The Ruins and the Memory

in 13th Golden Apricot Yerevan International Film Festival

by Pablo Garcia Conde

Ungiven (Imena visnje) by Branko Schmidt is set in Croatia some time after the war, where an old couple return to their house in the countryside. Over a year, we see how the grumpy husband and his absent-minded wife start a new life on the ruins of the past. An old farm has to be restored in order to recover what has been interrupted by exile. Therefore, with an authoritarian character, the husband prepares everything so they live their lives as should be. But not everything remains; there is something missing, so the couple must learn to live in a different way. One – with the misfortune of disease; the other – with an intolerant behavior that has to change to acceptance.

Unfortunately, the moment of return is also the moment of decline. The habitual tasks that the woman used to do become, before the spectators’ eyes, the symptom of her disease. The old lady bakes bread, but she forgets to put salt on it; she confuses the sugar with the salt and ruins the stew for lunch; she goes to milk the cow and forgets to take the bucket when it is full… Little details that accumulate in the narration provide a deep sense of the role of memory.

What the film shows are the quotidian moments on the farm, such as preparing meals, rebuilding the shed, collecting water from the well or taking care of the fire-place. He is always worried thinking about his farm and working hard to restore his home. He is usually tough and loses his patience easily with his wife. The old lady, in contrast, seems to be calmer and more obedient, even if a couple of times she bursts out against the rough manners of her husband.

Through the repetitions the narration shows the normality of life on the farm and makes more noticeable the little abnormalities that permit the story to progress. These abnormalities are caused by the woman’s growing memory which the husband takes a long time to realize and to act accordingly. And only when it is too late, he seems to accept that nothing will be as it used to be.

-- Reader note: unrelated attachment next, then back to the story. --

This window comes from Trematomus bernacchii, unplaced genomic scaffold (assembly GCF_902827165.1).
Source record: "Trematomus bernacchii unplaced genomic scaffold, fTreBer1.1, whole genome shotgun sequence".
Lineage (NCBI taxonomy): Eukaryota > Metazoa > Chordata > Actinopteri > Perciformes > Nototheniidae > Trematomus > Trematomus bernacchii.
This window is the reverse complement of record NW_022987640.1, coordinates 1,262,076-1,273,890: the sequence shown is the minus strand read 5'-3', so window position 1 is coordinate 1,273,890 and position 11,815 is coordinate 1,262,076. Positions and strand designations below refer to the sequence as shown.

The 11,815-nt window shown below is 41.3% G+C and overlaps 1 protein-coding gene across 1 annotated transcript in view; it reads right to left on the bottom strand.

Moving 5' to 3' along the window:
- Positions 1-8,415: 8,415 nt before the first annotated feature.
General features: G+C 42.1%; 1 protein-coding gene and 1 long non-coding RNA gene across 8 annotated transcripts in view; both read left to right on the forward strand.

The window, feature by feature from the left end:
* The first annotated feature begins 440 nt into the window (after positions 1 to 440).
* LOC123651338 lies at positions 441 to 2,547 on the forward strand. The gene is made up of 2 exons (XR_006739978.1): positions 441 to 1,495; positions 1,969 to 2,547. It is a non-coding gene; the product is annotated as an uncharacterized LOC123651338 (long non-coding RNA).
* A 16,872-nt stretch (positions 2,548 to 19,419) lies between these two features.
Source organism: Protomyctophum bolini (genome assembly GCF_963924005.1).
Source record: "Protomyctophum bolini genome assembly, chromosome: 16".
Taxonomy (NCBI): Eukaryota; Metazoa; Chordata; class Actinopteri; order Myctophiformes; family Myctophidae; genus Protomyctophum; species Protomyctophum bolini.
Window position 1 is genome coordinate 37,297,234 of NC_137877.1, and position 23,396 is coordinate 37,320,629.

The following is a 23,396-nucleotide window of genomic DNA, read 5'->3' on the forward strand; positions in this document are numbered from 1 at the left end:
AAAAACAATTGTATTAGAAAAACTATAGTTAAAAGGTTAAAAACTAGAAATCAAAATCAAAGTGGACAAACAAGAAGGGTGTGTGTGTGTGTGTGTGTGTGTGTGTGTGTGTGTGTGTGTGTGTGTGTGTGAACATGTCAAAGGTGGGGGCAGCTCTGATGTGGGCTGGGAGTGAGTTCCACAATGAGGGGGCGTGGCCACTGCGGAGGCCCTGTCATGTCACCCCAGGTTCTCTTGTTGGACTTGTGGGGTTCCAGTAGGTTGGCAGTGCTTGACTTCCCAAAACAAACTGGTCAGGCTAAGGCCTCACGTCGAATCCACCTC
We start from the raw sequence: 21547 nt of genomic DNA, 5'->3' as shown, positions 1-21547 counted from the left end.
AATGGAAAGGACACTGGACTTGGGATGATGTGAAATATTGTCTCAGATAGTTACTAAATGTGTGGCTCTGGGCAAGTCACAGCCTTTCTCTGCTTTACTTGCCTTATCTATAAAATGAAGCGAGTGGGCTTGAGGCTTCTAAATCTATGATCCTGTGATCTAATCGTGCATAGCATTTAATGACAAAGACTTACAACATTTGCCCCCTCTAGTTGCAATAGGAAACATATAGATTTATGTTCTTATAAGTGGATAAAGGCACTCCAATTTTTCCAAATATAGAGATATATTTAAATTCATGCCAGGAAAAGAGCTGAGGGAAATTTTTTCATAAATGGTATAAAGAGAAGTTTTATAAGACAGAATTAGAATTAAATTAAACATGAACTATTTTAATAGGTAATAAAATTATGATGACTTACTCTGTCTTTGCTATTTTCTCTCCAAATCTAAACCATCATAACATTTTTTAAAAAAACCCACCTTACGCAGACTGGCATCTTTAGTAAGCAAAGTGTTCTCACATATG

The brilliance of the film consists of the simplicity of a story told with finesse, respect and moderation. It does not hide the problem, but shows it from the very beginning. The old couple is in a car coming back to the farm and the woman cries quietly. Her husband realizes this, but does not say a word. Nostalgia for the past? Pain to recover a life that will not be the same? Or just the first sign of her dementia?

Ungiven, a rare but splendid production from director Branko Schmidt, deals with universal topics, such as memory, past times and past love; it does so with a simplicity that only great storytellers can achieve. Behind the disease, the rudeness and the pain, the most extraordinary emotion is hidden in an old song that the woman remembers and that means reconciliation with the matrimony, and perhaps with the past itself. Treated with amazing naturalness, the whole narration falls on a good montage and the astonishing interpretations of the actors.

Edited by Birgit Beumers